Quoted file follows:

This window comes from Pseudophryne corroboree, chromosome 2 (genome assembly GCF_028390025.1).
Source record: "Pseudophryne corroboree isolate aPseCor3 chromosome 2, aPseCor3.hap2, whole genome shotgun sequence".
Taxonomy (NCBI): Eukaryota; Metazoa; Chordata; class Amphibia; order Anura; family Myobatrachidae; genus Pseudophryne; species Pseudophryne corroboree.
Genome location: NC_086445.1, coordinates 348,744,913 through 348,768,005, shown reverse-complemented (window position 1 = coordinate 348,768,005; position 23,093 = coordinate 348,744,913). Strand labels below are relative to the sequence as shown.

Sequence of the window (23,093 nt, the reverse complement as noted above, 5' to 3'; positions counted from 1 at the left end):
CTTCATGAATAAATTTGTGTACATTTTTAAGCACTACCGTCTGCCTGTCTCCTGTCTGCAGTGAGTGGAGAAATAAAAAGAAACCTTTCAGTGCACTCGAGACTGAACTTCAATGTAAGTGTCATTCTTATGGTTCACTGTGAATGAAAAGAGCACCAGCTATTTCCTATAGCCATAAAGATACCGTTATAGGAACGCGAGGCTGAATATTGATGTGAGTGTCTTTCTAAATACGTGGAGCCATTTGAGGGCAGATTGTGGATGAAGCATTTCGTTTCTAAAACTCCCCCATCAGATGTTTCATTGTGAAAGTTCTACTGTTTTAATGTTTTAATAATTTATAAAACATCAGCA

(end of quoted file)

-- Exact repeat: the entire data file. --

This window comes from Pseudophryne corroboree, chromosome 2 (genome assembly GCF_028390025.1).
Source record: "Pseudophryne corroboree isolate aPseCor3 chromosome 2, aPseCor3.hap2, whole genome shotgun sequence".
Taxonomy (NCBI): Eukaryota; Metazoa; Chordata; class Amphibia; order Anura; family Myobatrachidae; genus Pseudophryne; species Pseudophryne corroboree.
Genome location: NC_086445.1, coordinates 348,744,913 through 348,768,005, shown reverse-complemented (window position 1 = coordinate 348,768,005; position 23,093 = coordinate 348,744,913). Strand labels below are relative to the sequence as shown.

Sequence of the window (23,093 nt, the reverse complement as noted above, 5' to 3'; positions counted from 1 at the left end):
CTTCATGAATAAATTTGTGTACATTTTTAAGCACTACCGTCTGCCTGTCTCCTGTCTGCAGTGAGTGGAGAAATAAAAAGAAACCTTTCAGTGCACTCGAGACTGAACTTCAATGTAAGTGTCATTCTTATGGTTCACTGTGAATGAAAAGAGCACCAGCTATTTCCTATAGCCATAAAGATACCGTTATAGGAACGCGAGGCTGAATATTGATGTGAGTGTCTTTCTAAATACGTGGAGCCATTTGAGGGCAGATTGTGGATGAAGCATTTCGTTTCTAAAACTCCCCCATCAGATGTTTCATTGTGAAAGTTCTACTGTTTTAATGTTTTAATAATTTATAAAACATCAGCA